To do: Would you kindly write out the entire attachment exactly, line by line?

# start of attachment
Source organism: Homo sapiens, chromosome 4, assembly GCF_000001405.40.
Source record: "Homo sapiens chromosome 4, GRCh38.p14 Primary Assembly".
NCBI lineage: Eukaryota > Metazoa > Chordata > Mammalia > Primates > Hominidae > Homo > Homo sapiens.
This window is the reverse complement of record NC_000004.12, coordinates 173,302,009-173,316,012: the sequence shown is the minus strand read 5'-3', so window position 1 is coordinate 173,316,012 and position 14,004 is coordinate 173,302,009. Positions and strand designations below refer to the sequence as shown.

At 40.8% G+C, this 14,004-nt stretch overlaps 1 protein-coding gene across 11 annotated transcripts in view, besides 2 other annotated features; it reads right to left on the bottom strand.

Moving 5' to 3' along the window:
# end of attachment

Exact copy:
Source organism: Homo sapiens, chromosome 4, assembly GCF_000001405.40.
Source record: "Homo sapiens chromosome 4, GRCh38.p14 Primary Assembly".
NCBI lineage: Eukaryota > Metazoa > Chordata > Mammalia > Primates > Hominidae > Homo > Homo sapiens.
This window is the reverse complement of record NC_000004.12, coordinates 173,302,009-173,316,012: the sequence shown is the minus strand read 5'-3', so window position 1 is coordinate 173,316,012 and position 14,004 is coordinate 173,302,009. Positions and strand designations below refer to the sequence as shown.

At 40.8% G+C, this 14,004-nt stretch overlaps 1 protein-coding gene across 11 annotated transcripts in view, besides 2 other annotated features; it reads right to left on the bottom strand.

Moving 5' to 3' along the window: